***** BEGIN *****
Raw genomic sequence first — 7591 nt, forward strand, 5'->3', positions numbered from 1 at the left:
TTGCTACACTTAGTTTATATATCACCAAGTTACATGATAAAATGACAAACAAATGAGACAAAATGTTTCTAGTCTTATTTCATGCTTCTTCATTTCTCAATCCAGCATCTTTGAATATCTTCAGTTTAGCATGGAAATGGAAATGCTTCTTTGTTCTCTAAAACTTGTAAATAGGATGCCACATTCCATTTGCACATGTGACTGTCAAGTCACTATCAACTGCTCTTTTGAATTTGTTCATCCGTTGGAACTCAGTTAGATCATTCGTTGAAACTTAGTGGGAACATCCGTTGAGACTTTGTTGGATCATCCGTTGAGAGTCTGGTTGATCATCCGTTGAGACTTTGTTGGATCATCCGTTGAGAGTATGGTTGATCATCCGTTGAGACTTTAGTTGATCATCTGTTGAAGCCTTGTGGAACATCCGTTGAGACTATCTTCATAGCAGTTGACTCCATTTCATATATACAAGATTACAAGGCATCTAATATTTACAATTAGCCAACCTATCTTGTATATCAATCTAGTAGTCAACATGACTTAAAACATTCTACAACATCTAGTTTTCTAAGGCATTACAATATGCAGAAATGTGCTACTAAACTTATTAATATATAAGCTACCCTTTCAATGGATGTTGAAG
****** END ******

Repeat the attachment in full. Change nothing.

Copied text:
Raw genomic sequence first — 7591 nt, forward strand, 5'->3', positions numbered from 1 at the left:
TTGCTACACTTAGTTTATATATCACCAAGTTACATGATAAAATGACAAACAAATGAGACAAAATGTTTCTAGTCTTATTTCATGCTTCTTCATTTCTCAATCCAGCATCTTTGAATATCTTCAGTTTAGCATGGAAATGGAAATGCTTCTTTGTTCTCTAAAACTTGTAAATAGGATGCCACATTCCATTTGCACATGTGACTGTCAAGTCACTATCAACTGCTCTTTTGAATTTGTTCATCCGTTGGAACTCAGTTAGATCATTCGTTGAAACTTAGTGGGAACATCCGTTGAGACTTTGTTGGATCATCCGTTGAGAGTCTGGTTGATCATCCGTTGAGACTTTGTTGGATCATCCGTTGAGAGTATGGTTGATCATCCGTTGAGACTTTAGTTGATCATCTGTTGAAGCCTTGTGGAACATCCGTTGAGACTATCTTCATAGCAGTTGACTCCATTTCATATATACAAGATTACAAGGCATCTAATATTTACAATTAGCCAACCTATCTTGTATATCAATCTAGTAGTCAACATGACTTAAAACATTCTACAACATCTAGTTTTCTAAGGCATTACAATATGCAGAAATGTGCTACTAAACTTATTAATATATAAGCTACCCTTTCAATGGATGTTGAAG